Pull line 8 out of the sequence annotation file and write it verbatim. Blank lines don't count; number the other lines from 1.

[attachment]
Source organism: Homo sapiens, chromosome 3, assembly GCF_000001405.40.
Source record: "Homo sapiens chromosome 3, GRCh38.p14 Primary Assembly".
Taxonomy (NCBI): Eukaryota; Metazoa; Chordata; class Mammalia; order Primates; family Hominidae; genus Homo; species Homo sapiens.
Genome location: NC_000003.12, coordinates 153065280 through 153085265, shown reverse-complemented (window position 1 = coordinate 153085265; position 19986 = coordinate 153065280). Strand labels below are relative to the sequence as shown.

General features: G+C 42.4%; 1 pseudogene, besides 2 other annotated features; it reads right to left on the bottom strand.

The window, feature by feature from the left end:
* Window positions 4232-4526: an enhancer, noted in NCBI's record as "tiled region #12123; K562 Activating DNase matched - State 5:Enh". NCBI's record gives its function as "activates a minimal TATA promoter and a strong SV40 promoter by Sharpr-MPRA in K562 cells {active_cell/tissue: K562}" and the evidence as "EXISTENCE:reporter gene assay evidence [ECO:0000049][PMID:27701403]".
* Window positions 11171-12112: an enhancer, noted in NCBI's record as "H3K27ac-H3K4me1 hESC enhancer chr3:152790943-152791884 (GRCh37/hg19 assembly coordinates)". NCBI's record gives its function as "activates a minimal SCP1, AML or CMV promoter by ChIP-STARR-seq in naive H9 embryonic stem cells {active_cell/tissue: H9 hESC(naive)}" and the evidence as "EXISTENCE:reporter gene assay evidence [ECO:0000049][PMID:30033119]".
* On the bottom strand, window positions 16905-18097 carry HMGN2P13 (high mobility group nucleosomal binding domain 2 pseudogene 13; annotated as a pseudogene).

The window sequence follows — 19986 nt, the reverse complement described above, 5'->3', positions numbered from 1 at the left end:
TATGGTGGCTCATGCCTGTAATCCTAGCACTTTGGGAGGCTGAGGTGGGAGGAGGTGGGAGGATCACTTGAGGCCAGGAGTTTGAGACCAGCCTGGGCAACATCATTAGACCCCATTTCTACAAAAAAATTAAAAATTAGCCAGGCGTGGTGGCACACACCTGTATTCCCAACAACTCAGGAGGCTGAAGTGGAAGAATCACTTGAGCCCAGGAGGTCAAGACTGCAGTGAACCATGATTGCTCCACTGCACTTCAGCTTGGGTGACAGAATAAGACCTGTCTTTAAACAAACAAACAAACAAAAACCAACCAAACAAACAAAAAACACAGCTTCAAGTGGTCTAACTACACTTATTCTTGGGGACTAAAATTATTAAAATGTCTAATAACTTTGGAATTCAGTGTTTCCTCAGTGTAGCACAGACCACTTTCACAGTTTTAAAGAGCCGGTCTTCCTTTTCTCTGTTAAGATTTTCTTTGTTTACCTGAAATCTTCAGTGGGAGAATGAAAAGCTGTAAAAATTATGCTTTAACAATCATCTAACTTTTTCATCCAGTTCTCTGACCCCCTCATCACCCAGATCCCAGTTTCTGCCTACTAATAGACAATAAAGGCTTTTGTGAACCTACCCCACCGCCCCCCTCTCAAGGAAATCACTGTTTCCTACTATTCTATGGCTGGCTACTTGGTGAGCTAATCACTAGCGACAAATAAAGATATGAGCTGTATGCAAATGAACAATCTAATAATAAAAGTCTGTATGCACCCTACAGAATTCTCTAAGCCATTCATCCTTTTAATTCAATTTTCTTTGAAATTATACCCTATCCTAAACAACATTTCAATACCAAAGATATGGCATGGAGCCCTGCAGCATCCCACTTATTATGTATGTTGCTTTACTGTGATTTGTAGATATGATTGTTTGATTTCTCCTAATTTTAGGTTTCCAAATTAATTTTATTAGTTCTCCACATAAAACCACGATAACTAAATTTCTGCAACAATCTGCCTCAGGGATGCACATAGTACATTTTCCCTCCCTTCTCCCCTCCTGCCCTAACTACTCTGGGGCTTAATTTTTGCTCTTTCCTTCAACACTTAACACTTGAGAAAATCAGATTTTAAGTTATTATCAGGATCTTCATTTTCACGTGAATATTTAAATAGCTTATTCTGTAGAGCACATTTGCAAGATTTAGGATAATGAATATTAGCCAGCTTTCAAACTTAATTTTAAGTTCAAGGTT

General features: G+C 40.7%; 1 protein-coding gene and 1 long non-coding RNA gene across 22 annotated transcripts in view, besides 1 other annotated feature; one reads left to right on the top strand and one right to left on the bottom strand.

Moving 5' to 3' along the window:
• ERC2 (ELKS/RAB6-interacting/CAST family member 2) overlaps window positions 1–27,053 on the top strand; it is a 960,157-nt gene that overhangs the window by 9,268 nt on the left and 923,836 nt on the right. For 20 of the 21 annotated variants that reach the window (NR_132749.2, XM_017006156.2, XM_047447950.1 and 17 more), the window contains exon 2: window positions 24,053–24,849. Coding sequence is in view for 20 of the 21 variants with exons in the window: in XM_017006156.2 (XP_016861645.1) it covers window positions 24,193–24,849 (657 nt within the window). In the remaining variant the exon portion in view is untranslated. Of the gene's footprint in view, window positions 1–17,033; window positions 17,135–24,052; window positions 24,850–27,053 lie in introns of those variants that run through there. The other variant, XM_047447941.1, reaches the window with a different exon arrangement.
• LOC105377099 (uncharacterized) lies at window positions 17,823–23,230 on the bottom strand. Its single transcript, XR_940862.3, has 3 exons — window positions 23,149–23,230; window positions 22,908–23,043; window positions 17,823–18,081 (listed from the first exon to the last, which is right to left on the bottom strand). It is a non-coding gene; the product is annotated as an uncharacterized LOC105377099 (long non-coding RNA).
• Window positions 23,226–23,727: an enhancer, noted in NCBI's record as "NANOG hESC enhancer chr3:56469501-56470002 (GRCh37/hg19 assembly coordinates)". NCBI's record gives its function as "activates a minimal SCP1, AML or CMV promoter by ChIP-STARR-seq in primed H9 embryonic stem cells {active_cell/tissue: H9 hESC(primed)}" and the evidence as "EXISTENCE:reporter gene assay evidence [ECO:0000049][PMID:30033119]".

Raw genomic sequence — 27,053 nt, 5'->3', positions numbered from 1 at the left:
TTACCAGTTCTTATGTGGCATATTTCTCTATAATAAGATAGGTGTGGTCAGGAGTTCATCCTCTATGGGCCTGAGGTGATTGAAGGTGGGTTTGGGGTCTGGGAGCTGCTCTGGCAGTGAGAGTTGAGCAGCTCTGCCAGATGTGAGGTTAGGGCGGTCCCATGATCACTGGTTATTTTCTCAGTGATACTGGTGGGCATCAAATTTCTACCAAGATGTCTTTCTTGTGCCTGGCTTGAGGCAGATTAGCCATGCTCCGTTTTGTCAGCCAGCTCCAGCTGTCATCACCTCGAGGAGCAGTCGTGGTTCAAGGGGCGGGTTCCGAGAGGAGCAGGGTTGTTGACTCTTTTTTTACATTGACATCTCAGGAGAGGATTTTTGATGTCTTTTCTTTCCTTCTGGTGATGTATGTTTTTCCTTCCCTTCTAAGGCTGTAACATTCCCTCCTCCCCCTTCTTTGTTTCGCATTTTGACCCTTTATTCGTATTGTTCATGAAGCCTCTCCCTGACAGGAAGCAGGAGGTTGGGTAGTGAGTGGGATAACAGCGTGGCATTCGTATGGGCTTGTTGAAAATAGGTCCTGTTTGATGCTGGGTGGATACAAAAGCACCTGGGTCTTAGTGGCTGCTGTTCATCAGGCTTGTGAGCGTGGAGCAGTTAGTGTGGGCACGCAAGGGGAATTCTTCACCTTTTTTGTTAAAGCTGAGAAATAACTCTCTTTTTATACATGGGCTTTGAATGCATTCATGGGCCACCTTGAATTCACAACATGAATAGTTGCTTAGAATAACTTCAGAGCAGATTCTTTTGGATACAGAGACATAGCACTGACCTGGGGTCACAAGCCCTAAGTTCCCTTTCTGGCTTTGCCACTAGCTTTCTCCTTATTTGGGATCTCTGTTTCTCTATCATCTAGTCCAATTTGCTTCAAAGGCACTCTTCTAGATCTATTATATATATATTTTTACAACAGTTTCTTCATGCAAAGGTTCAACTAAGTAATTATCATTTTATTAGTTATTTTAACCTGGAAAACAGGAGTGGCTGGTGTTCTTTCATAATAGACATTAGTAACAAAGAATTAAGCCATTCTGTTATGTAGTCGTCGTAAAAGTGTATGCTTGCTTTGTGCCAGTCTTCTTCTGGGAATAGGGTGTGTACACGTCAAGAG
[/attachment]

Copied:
* Window positions 11171-12112: an enhancer, noted in NCBI's record as "H3K27ac-H3K4me1 hESC enhancer chr3:152790943-152791884 (GRCh37/hg19 assembly coordinates)". NCBI's record gives its function as "activates a minimal SCP1, AML or CMV promoter by ChIP-STARR-seq in naive H9 embryonic stem cells {active_cell/tissue: H9 hESC(naive)}" and the evidence as "EXISTENCE:reporter gene assay evidence [ECO:0000049][PMID:30033119]".